The following is an excerpt from Citizens with the Saints, authored by Lyman Harding, © 1994 Diocesan Synod of Fredericton.
Seventh Bishop of Fredericton (1989 - )
The resignation of the Most Rev. H.L. Nutter took effect on January 31, 1989, but it was not until March 17 that an electoral synod could be arranged. During the interregnum, the diocese was administered by the Ven. F.H. Hazen as bishop's commissary. In some ways the 1989 election was reminiscent of 1906, for it also took two sessions, and seventeen ballots for the Rev. Canon George Colborne Lemmon, rector of the parish of Fredericton, and front runner throughout, to achieve the necessary two thirds majority in both the clerical and lay orders. The difficulty of the electoral process indicated something of the ferment caused by contentious issues facing the Church, as well as the inadequacy of a Canon on elections which permitted fifty-one names to remain on the ballot from start to finish.
George Lemmon, a native of Saint John, where he had grown up as an active member of St. Luke's Church, was educated in Saint John schools and, after several years working in his family's printing business, went on to study at the University of New Brunswick and Wycliffe College, Toronto. Ordained deacon in 1962 and priest the year following by Archbishop A.H. O'Neil, he began his ministry in the parish of Canterbury. Subsequent appointments were the parishes of Wicklow, Wilmot and Peel (Florenceville), Renforth, Sackville and Fredericton. An effective and much-loved parish priest, he was active in the affairs of the diocese, serving as a delegate to Provincial and General Synods on several occasions, and providing leadership in the areas of evangelism and stewardship. To him belongs much of the credit for the series of successful conferences "For Christ and the Family" which the diocese has sponsored at the University of New Brunswick.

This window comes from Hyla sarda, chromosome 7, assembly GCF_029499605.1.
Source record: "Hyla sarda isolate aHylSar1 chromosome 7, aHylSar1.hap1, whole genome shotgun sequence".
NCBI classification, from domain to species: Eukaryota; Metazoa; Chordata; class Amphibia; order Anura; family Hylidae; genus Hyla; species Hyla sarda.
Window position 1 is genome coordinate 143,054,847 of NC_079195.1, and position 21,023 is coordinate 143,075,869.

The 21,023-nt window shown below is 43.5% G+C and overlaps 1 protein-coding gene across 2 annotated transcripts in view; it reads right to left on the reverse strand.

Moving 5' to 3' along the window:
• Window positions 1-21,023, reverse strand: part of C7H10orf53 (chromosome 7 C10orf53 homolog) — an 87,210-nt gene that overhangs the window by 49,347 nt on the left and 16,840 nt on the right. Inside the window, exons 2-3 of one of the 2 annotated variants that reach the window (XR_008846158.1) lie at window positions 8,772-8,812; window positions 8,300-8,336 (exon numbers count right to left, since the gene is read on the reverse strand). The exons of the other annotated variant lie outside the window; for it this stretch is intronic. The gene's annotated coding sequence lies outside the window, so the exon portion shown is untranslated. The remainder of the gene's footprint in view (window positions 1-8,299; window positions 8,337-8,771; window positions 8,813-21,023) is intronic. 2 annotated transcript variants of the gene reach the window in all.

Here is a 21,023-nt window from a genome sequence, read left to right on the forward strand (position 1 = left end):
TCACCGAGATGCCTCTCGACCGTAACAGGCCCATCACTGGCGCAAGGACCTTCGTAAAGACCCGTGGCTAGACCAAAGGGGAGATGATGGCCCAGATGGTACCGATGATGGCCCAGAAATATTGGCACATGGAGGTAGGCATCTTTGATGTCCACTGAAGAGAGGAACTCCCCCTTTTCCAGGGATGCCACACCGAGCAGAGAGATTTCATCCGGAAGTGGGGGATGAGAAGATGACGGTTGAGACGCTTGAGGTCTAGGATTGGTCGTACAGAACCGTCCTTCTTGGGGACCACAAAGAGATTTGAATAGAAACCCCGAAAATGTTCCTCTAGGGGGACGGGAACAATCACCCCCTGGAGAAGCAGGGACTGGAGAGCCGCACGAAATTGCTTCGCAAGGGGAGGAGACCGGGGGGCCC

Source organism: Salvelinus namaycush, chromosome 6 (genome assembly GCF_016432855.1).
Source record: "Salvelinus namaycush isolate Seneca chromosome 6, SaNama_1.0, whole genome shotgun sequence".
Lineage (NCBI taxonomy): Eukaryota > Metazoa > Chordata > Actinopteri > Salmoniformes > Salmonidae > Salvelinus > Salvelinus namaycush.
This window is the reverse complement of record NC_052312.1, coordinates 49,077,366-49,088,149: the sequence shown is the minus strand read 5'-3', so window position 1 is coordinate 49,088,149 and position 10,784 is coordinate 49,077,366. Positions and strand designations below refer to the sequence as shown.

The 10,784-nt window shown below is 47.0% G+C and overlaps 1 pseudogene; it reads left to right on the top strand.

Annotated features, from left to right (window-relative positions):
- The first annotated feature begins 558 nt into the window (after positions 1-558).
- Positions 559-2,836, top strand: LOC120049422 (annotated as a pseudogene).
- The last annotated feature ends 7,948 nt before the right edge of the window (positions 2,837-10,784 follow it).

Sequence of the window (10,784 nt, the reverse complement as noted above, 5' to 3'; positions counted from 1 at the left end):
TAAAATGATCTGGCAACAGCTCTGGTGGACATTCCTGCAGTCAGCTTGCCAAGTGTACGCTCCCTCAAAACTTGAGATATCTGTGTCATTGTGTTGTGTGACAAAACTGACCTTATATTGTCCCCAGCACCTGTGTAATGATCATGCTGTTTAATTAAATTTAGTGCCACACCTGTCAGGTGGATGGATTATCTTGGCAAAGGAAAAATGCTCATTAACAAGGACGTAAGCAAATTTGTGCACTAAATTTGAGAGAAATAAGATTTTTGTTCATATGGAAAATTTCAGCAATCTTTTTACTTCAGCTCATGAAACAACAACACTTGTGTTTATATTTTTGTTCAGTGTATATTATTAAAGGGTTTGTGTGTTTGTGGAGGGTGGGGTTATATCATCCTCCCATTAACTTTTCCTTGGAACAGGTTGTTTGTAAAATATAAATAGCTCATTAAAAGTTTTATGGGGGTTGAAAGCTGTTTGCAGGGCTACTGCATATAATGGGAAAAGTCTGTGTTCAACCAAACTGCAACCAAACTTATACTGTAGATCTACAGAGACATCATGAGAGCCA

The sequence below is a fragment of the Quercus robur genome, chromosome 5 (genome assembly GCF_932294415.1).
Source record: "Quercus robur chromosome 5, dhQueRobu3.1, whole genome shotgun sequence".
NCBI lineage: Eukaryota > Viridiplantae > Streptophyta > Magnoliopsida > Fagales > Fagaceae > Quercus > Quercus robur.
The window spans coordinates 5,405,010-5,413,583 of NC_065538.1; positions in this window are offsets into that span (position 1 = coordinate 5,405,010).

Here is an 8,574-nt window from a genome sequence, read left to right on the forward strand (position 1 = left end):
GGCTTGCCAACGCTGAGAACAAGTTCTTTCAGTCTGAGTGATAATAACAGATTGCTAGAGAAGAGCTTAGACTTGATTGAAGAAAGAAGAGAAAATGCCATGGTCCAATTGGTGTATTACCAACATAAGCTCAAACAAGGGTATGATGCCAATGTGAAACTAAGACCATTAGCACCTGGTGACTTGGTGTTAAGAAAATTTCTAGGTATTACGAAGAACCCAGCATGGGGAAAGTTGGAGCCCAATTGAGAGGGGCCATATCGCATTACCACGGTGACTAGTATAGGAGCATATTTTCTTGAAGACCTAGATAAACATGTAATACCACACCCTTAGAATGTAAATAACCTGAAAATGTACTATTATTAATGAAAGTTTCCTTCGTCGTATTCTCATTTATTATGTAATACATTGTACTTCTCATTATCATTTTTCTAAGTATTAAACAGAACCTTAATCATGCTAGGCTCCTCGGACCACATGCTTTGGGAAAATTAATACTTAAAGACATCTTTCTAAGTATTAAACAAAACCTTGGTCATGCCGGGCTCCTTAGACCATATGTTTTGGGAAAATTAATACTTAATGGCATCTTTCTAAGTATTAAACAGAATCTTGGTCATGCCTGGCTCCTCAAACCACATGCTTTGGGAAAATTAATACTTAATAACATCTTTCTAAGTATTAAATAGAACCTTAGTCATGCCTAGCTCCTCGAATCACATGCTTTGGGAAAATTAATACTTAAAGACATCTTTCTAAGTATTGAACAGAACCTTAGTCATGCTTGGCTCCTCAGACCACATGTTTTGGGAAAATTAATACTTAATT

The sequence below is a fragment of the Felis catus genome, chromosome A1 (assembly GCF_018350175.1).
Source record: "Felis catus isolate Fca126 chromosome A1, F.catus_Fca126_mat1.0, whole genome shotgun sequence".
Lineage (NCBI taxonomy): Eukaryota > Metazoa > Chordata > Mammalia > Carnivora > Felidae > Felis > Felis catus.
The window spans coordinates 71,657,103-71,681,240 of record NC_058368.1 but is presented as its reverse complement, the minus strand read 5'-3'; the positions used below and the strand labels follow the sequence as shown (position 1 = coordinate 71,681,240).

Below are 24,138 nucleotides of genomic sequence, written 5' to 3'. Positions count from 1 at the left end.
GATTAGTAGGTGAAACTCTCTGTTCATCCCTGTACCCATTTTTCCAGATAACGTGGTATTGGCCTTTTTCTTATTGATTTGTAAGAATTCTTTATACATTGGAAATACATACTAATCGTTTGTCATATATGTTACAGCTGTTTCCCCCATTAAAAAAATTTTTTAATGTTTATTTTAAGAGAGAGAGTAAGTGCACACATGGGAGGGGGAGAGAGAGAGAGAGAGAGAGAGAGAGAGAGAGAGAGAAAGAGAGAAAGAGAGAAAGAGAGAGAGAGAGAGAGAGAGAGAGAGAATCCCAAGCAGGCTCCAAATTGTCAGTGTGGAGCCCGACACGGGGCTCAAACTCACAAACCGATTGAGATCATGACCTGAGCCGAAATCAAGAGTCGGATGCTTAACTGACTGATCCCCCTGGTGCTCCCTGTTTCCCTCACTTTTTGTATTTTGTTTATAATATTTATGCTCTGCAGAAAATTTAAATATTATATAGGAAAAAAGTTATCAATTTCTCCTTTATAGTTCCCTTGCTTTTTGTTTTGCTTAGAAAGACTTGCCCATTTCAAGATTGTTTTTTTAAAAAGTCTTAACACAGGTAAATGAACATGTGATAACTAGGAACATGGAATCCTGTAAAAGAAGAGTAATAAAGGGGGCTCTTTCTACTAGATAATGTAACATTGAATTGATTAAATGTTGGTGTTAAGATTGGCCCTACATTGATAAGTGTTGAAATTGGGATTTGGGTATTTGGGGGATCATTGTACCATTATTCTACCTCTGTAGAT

In 1957 George Lemmon and Lois Foster of Saint John were married, and they have a family of three children: Paul, now living in Bermuda, Robert, presently studying in British Columbia, and Marilu Hynes, who serves as Christian Education Director at the Parish Church in Fredericton, and whose two children have made the Lemmons proud grandparents.
The bishop-elect chose his native city of Saint John as the site of his consecration, and that memorable service took place at Trinity Church on Ascension Day, May 9, 1989. The chief consecrator was the Rt. Rev. Reginald Hollis of Montreal, then acting metropolitan, assisted by the bishops of the Province of Canada, and the preacher was the Rt. Rev. Mark Genge, Bishop of Central Newfoundland. On the same evening, the new bishop was installed as diocesan at Christ Church Cathedral, Fredericton, when the preacher was the Rt. Rev. Arthur Peters, Bishop of Nova Scotia.
In his first charge to the Diocesan Synod, delivered only a month after his consecration, the new bishop pointed to the need for unity of purpose, urging synod "...to begin to establish objectives and goals to fulfil God's purpose." and issued "...a call to openness to grow in Christ and with one another", while holding fast, under the Lordship of Christ, the "...precious treasures [which] have been entrusted to us over the years and must be part of the heritage which we pass on." Finally, he laid down a challenge to the diocese—the achievement of high standards in five areas, identified by The Anglican Digest as characteristic of parishes with great spiritual vitality: